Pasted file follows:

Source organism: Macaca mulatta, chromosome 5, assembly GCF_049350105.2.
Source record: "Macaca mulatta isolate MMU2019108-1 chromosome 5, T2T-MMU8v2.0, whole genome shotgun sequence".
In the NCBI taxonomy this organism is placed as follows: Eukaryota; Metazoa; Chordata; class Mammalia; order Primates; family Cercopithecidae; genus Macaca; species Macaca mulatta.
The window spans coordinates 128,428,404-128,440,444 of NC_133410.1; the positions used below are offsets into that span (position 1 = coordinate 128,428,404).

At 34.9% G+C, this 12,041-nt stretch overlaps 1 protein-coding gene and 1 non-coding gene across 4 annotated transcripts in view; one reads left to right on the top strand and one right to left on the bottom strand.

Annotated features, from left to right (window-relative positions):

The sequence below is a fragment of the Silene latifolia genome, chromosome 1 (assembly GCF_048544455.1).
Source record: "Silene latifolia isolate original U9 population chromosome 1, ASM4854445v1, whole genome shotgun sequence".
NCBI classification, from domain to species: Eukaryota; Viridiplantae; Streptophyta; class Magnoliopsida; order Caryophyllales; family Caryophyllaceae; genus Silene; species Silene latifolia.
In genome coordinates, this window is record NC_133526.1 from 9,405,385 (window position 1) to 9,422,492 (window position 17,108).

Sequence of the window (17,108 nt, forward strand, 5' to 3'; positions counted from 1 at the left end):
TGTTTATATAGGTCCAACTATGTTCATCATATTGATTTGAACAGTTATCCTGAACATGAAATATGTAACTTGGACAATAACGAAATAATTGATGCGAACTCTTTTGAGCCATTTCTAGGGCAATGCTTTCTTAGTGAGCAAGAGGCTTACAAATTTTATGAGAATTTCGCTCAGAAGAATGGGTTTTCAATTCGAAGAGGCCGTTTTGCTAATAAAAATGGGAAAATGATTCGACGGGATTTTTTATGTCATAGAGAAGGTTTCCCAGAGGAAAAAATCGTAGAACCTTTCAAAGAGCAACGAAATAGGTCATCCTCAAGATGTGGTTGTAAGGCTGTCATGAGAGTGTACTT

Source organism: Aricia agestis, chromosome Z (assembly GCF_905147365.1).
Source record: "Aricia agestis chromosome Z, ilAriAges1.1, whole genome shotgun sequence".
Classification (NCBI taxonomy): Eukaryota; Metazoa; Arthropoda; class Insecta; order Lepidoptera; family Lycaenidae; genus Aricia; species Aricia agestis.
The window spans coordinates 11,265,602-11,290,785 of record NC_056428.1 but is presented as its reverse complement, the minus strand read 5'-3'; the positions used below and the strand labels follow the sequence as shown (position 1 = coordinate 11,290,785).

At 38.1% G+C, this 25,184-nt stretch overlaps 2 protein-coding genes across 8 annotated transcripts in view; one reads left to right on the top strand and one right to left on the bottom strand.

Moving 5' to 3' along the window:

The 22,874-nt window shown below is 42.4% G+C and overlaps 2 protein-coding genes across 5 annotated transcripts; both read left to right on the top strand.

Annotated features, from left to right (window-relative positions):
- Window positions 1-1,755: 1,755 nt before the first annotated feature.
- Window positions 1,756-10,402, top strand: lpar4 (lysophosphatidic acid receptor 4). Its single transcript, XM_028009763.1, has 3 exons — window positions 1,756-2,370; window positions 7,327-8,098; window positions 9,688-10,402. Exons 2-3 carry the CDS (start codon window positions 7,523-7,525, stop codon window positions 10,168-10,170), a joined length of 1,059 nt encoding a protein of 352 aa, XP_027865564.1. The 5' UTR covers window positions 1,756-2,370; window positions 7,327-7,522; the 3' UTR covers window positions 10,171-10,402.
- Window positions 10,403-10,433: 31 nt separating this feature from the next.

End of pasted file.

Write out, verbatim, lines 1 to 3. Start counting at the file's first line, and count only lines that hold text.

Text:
Source organism: Macaca mulatta, chromosome 5, assembly GCF_049350105.2.
Source record: "Macaca mulatta isolate MMU2019108-1 chromosome 5, T2T-MMU8v2.0, whole genome shotgun sequence".
In the NCBI taxonomy this organism is placed as follows: Eukaryota; Metazoa; Chordata; class Mammalia; order Primates; family Cercopithecidae; genus Macaca; species Macaca mulatta.